Legendary ‘Frantic’ lenser Witold Sobociński dies at 89

An equally important inspiration for his film work, Sobociński once confessed, was painting, saying he believed space was created by light and colour, both in a single shot and in a whole film. Andrzej Zbraniecki/PAP

World-renowned cinematography legend and veteran professor, Witold Sobociński passed away yesterday aged 89.

Announced on 19th November 2018 by the National film school in Łódź, Sobociński's alma mater, wrote on their website: "An outstanding film photographer, our teacher has passed away aged 89.

"He was one of the first graduates of the Cinematography Department, and the most important Łódź Film School professors in its whole history."

Born in 1929 in Ozorków near Łódź, Sobociński worked on blockbuster films such as Roman Polański's "Frantic" starring Harrison Ford (1988), Andrzej Wajda's Oscar-nominated "The Promised Land" (1976) and Cannes film festival winner, "The Hourglass Sanatorium" (1973) by Wojciech Has.

In his youth Sobociński (2L) played the trombone and drums in the jazz band Melomani.PAP

Collaborating with some of the world’s greatest directors, the famed cinematographer raked up an impressive catalogue of awards and recognition over his life.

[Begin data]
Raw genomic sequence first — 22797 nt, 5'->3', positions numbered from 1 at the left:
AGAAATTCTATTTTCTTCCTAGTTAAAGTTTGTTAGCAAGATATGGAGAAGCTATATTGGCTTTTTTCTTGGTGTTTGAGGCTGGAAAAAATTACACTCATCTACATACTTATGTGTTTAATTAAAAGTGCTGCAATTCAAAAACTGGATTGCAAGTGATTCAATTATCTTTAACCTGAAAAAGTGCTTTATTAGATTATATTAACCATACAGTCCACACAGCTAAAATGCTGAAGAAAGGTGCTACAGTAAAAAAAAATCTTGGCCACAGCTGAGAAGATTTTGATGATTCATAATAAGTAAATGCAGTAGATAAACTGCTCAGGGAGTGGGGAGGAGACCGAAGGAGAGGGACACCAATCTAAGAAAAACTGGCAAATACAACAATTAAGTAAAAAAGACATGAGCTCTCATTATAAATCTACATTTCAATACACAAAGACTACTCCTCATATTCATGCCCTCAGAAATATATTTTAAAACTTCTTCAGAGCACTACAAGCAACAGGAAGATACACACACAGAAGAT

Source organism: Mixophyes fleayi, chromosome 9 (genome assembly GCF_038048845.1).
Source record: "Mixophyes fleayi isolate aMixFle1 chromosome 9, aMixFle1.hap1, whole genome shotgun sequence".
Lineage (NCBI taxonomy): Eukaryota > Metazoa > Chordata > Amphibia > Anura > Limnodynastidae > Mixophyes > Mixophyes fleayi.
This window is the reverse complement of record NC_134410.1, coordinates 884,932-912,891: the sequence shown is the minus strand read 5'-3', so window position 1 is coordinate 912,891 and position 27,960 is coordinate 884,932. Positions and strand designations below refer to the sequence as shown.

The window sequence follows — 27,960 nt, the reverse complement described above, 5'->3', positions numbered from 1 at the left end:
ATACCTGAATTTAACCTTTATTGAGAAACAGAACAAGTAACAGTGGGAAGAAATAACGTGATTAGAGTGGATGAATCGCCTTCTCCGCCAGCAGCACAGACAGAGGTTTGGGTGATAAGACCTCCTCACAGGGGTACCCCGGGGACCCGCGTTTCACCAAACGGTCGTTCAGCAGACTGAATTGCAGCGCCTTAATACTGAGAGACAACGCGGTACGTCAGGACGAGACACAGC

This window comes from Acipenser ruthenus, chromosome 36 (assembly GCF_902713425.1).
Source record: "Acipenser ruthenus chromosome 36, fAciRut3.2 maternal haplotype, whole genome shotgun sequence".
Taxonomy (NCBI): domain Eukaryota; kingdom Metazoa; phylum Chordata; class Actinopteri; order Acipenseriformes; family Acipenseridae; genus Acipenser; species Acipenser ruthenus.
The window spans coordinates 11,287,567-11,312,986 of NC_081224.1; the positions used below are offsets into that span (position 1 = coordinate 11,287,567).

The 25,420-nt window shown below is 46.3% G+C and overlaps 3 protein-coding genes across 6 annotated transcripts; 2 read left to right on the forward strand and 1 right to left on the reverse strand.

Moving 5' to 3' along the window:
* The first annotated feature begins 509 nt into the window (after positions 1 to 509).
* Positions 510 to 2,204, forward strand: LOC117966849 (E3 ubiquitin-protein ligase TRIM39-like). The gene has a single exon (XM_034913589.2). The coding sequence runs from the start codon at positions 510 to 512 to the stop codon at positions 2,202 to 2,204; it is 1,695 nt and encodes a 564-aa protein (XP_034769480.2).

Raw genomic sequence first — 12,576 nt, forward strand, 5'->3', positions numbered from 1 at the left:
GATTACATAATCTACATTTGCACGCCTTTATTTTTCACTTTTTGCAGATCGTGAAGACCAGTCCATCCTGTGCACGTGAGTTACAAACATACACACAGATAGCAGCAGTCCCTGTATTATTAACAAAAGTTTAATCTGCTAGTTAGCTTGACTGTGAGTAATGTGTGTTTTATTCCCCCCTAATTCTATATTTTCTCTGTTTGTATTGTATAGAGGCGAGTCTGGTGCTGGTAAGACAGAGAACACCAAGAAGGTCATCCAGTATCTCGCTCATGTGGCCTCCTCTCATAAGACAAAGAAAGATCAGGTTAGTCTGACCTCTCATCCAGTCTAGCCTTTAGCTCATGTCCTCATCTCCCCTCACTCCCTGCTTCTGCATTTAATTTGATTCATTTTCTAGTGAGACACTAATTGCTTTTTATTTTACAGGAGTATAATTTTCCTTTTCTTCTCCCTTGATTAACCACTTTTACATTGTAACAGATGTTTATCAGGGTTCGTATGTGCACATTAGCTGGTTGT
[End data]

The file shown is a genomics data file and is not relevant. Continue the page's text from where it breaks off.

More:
A recipient of the Camerimage Lifetime Achievement Award three times, he was also honoured with the American Association of Cinematographers International award.

From his native Poland, he was awarded with the "Platinum Lions" award in Gdynia, and the special Award of the Association of Cinematographers (PSC) and Polish Filmmakers Association Award in 2012 for outstanding artistic achievements.

While he is remembered for the leaps he made in Polish cinema, Sobociński dabbled as a jazz musician in his youth, playing the trombone and drums in the band Melomani.Sobociński on the set of the film “Everything for sale” (1968) directed by Andrzej Wajda (L).Lech Zielaskowski/PAP

The rhythm that fellow cinematographer Jerzy Wójcik says Sobociński 'had inside him' is something he took from the world of music and translated into his cinematic depictions.

An equally important inspiration for his film work, Sobociński once confessed, was painting, saying he believed space was created by light and colour, both in a single shot and in a whole film.

As a dedicated teacher, Sobociński taught at the National Film School (PWSFTviT) in Łódź, nurturing many valued Polish cinematographers, including his son, the deceased cameraman Piotr Sobociński.